Commentary: Recession started from a fairly low point
This article first appeared in the St. Louis Beacon, Dec. 5, 2008 - Economic expansion, which began in November 2001, ended in December 2007. Although it took some time, the National Bureau of Economic Research, the widely recognized arbiter of when recessions begin and end, has made the call. The U.S. economy officially has been in a recession for about a year.
The committee of eminent economists who made the announcement decided that even though GDP continued to show some life during the year, the weight of evidence from other measures was overwhelming. Personal income adjusted for inflation, manufacturing and wholesale-retail sales, industrial production and employment all peaked late last year and have all been sinking since.
All the talk is of what must be done. But, with the expansion now past, we should examine it. Let's take a look at how this last recovery fared compared with others. How will it be remembered?
Since the stock market has everyone's attention, let's begin there. Since the Dow Jones stock price index peaked in October 2007, it has lost, depending on the day, upward of 50 percent of its market value. Not only is it below the 2007 peak, it also is lower than the previous peak set in 2000.
In other words, if you invested in a "safe" market index fund, you basically did not make any money over most of the past decade. Accounting for the annual capital gains taxes on your portfolio paid during the 2002-07 upswing, you lost even more. Don't even think about your investment return after accounting for inflation.
The expansion also will not be remembered for moving the economy forward very far. Josh Bivens and John Irons of the Economic Policy Institute have compared the economy's performance over the past six years to all other expansions since World War II. When ranked against the other 10 cycles, this one comes in dead last in nearly every category.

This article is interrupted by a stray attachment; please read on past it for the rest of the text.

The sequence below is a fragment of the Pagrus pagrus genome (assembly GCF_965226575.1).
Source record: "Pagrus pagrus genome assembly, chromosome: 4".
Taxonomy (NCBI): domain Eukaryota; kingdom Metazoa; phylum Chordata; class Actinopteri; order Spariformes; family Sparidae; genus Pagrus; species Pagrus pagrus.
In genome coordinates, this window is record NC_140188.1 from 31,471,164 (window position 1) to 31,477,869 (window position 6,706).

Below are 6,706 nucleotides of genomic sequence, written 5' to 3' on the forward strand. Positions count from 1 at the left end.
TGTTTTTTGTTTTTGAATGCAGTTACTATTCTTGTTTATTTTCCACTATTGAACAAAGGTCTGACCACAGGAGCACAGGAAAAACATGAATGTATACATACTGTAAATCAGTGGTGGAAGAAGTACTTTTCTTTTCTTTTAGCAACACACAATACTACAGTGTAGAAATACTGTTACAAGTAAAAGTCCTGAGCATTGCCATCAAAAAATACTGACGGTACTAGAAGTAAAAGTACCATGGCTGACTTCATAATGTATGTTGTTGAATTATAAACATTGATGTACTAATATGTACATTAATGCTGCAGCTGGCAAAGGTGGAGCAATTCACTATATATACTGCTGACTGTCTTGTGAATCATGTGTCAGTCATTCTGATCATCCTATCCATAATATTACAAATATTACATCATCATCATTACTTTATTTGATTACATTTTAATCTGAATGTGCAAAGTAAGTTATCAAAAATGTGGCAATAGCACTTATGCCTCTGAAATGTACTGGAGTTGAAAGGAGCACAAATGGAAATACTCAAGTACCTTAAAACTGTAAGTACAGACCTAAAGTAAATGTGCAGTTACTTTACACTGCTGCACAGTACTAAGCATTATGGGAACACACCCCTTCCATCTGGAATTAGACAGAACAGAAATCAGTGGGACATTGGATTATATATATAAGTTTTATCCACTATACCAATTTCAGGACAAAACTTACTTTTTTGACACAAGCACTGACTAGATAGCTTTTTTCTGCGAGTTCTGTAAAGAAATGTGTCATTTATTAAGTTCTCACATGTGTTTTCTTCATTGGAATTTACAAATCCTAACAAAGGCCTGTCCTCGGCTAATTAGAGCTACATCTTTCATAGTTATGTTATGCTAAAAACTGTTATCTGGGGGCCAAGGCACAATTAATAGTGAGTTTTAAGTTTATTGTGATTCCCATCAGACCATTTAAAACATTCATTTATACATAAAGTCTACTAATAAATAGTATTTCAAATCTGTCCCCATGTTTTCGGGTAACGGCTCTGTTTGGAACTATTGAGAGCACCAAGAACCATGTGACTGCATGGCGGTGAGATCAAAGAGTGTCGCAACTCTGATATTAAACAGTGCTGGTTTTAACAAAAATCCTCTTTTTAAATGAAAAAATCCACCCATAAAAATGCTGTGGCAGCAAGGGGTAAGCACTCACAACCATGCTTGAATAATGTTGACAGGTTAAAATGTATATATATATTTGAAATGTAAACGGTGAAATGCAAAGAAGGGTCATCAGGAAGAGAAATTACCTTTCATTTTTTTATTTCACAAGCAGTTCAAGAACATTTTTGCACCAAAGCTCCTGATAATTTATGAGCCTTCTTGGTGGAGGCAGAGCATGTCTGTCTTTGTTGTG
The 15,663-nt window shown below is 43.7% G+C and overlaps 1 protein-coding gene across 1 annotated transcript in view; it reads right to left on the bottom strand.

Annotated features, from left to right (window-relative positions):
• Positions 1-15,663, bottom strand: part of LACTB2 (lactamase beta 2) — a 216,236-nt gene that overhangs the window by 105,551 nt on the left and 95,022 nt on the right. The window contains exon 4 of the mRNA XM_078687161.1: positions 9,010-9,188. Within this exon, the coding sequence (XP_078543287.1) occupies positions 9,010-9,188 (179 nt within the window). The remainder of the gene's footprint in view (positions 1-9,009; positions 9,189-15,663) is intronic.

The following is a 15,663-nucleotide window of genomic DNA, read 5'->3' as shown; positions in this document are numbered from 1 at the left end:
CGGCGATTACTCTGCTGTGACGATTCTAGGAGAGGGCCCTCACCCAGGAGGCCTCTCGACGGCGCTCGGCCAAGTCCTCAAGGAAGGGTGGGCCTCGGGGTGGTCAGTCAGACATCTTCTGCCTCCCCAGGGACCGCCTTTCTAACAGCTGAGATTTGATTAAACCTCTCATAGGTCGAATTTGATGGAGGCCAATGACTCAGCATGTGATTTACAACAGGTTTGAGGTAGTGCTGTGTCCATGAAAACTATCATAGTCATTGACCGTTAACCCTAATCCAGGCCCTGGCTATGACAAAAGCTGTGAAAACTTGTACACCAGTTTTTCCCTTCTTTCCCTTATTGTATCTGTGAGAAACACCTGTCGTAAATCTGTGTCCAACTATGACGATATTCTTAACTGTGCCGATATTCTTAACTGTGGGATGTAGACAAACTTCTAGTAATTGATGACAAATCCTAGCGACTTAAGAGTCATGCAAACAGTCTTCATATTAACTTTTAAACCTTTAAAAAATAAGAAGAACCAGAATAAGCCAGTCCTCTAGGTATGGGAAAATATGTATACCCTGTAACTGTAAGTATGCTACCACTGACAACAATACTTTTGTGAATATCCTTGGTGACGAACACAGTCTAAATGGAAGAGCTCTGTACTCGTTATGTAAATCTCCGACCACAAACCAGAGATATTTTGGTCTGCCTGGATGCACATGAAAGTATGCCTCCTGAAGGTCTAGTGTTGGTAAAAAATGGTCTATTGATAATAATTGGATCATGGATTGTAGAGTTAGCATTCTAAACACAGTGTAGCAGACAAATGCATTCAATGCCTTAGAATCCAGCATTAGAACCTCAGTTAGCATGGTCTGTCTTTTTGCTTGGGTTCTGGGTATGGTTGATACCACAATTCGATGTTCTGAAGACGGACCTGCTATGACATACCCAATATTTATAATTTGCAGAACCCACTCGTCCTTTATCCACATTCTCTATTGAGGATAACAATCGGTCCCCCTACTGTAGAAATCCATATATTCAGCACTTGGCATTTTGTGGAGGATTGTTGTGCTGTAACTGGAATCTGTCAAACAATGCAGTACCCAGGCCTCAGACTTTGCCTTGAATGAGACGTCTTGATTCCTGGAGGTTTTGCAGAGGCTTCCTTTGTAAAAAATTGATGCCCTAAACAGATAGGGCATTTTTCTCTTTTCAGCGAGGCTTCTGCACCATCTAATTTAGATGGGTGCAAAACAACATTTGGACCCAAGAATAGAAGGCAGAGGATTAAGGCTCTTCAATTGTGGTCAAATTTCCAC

GDP is the most inclusive measure of economic activity. During the past six years, GDP grew less than in any other post-war expansion. To be fair, the anemic pace of economic activity coming out of the 2001 recession did not bode well for this expansion. Several factors explain this lackluster growth, a significant one being our collective reluctance to travel and spend after 9/11. The economy never really took off.
GDP approached its potential or full-employment level, but never exceeded it for any length of time. Consequently, the economy did not produce the new jobs typical of past expansions. This is evidenced by the decline in the employment-to-population ratio since 2001.
"If the employment-to-population ratio had just remained constant," write Bivens and Irons, "the economy would have an additional 3.2 million jobs today."
The picture isn't any brighter when considering other economic measures. Investment by business was slower than in other expansions, as were increases in employee compensation and wage and salary income.
The incoming Obama administration will inherit a mess. Many seem eager to give the government a much greater role in solving this current economic debacle. But caution is called for. Even with the paltry performance of the economy since 2001, we have enjoyed nearly uninterrupted economic expansion since 1982: The 1990 and 2001 recessions were very mild by any objective measure. This Long Boom arose not because of increased government intervention, but from letting markets work.
Once this storm is passed, the government must curtail its involvement in the economy as quickly as possible. The increased productivity and low inflation of the past 30 years were fueled by innovation, entrepreneurial spirit and open trade. We should not dismiss the power of free market capitalism based on recent events. Markets were and will be the foundation for economic prosperity.
Rik Hafer is distinguished research professor and chair of the Department of Economics and Finance and director of the Office of Economic Education and Business Research at Southern Illinois University Edwardsville.